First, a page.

Scott Gilmour has been appointed vice president sales and marketing at Boston Rack & Wire, distributor for Interlake Material Handling in the United States.
Joshua Egbert, CPE has been promoted to managing consultant of Humantech Inc., a full-service human performance consulting firm specializing in occupational ergonomics.
Bushman Equipment, Inc. has appointed Peter Kerrickas vice president.
Susan Alt has been named president and CEO of Volvo Logistics North America, Inc. Alt was formerly vice president-marketing for Volvo Trucks North America, Inc.
Top Manufacturers Use 3PLs
More top U.S. manufacturers are using third party logistics providers (3PLs) as part of their extended supply chain than ever, according to the latest research conducted by Accenture and Northeastern University. The percentage of large manufacturers using 3PL services increased from 65 percent in 2002 to 83 percent in 2003.
Eighty-five percent of survey respondents reported that use of 3PL services had a positive or very positive impact on logistics service levels. This figure increased 18 percent from 2002. Seventy-seven percent of users reported use of 3PL services had a positive or very positive impact on logistics costs, up from 70 percent in 2002.
The research consisted of two surveys, one of which captured data from 66 executives of the largest American manufacturing companies. The other is a companion survey that polled and received responses from 20 CEOs of the top global providers of 3PL services.
"The 90s was the era of re-engineering and most companies focused on improving core competencies such as manufacturing processes," said Accenture Associate Partner Brooks Bentz. "During the first decade of this century manufacturers are supporting this focus by outsourcing logistics activities and other non-core competencies. In large part, they view outsourcing as an effective way for improving supply chain performance and reducing costs in segments of the operation not historically viewed as mainstream."
Associations Making News
The Conveyor Equipment Manufacturers Association reports that its September 2003 Booked Orders Index was 116, up two points, or an increase of two percent from August's Index. The September Index represents a decrease of 10 percent from September 2002.
The Healthcare Distribution Management Association (HDMA) board of directors released a position statement setting a goal for manufacturer and wholesaler deployment of radio frequency identification (RFID) tags bearing electronic product codes (EPCs) at the case level by the end of 2005. The HDMA board statement also sets the goal for pharmaceutical packagers and manufacturers to deploy RFID/EPC technology at the selling unit level by 2007.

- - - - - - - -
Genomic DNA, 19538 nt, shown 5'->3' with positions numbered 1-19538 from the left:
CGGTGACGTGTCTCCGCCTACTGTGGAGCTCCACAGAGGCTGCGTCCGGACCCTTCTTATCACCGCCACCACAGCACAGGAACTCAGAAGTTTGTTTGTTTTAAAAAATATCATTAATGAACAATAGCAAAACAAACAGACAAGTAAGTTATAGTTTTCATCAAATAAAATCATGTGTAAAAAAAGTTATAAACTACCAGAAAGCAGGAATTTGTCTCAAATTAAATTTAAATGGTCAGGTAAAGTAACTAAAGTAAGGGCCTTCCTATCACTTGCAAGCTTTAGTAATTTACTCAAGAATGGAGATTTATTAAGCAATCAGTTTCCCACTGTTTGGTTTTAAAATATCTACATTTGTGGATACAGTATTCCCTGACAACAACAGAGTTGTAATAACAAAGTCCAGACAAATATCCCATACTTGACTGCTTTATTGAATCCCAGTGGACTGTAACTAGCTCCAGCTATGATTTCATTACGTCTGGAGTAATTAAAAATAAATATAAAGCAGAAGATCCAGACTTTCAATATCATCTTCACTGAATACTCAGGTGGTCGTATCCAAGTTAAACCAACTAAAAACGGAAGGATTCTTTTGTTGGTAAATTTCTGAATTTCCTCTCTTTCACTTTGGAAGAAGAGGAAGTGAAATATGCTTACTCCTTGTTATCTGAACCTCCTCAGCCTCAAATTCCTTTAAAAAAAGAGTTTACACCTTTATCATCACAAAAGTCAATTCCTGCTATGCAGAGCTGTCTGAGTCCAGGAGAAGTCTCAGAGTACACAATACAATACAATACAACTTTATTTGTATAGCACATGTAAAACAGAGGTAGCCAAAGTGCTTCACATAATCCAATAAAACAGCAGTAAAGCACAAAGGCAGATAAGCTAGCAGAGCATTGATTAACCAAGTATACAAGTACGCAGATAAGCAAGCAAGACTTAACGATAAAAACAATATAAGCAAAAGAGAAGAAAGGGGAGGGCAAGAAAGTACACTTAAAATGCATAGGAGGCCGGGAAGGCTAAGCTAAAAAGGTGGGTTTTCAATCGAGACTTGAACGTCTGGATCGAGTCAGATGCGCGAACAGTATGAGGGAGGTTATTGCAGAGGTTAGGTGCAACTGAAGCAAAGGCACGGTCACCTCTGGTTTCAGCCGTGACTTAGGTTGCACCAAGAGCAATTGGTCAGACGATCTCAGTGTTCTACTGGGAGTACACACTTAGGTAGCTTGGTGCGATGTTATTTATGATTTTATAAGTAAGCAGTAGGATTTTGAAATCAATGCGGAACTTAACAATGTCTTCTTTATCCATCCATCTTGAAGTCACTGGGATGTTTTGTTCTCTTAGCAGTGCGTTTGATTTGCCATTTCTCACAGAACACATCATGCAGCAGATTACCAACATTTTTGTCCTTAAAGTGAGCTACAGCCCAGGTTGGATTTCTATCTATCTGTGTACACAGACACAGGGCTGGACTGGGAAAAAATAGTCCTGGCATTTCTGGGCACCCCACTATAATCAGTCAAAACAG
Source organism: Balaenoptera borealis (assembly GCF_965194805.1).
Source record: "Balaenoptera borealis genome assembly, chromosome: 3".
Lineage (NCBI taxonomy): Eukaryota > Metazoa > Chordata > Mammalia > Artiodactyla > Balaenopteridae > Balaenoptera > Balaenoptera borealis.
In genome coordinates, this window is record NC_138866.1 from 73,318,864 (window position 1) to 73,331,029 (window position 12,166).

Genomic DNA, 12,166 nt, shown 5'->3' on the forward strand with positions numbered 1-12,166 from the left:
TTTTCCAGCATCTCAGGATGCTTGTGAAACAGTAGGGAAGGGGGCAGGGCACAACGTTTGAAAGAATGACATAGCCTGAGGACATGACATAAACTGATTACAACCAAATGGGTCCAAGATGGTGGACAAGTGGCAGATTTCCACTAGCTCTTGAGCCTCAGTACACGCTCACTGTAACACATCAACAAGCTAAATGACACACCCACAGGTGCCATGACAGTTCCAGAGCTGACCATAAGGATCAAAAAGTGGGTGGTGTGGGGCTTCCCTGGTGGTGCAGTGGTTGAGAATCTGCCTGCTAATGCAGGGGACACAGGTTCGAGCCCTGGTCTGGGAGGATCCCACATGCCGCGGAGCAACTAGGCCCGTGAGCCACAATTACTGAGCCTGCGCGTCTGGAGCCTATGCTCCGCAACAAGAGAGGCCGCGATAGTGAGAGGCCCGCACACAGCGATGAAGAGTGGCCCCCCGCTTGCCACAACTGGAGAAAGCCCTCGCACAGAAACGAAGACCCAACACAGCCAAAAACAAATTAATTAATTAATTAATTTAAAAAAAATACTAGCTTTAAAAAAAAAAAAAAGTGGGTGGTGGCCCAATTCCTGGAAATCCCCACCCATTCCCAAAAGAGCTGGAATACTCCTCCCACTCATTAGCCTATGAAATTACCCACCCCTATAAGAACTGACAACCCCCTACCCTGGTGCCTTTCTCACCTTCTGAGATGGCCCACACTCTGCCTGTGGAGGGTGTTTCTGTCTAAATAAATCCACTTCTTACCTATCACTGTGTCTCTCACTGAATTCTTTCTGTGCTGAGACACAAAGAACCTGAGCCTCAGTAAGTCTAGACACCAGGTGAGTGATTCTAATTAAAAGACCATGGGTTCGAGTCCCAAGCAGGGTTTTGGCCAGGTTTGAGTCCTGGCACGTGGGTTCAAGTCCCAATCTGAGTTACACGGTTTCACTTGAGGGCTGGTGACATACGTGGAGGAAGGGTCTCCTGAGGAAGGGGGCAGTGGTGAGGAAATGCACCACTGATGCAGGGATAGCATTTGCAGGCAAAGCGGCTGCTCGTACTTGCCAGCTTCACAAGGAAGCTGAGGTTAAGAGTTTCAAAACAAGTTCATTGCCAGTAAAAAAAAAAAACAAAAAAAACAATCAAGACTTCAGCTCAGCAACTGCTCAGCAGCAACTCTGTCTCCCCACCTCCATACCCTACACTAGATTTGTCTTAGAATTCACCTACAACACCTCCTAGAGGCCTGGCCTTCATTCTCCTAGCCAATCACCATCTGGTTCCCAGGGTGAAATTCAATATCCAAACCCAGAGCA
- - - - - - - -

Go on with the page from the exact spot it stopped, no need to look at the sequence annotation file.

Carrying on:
The Association for Automatic Identification and Data Capture Technologies has elected four new members to its 13-member board of directors. New board members are Frithjof Walk, of Feig Electronic; Chuck Biss, Hand Held Products; Scott Medford, Intermec Technologies Corp.; and Barry Issberner; Symbol Technologies.
Supply Chain Investment Hot
U.S. companies have begun to attack the more than $117 billion in excess inventory and $83 billion in lost sales associated with disconnected and uncoordinated supply chains, according to Yankee Group. The research firm says companies have shifted IT dollars from core or internally-oriented technologies to technologies to enable networked supply chain management.
The Yankee Group's research found that 71 percent of companies increased investment in edge-of-the-enterprise technologies. The portion of the budget allocated for these technologies grew 75 percent on average, while the overall IT budget grew only 3.7 percent.
Supply chain software vendors have implemented several strategies to meet extended SCM requirements. Vendors have incorporated supply chain event management, portals and other capabilities into their applications to make it easier for customers, suppliers and service providers to access information.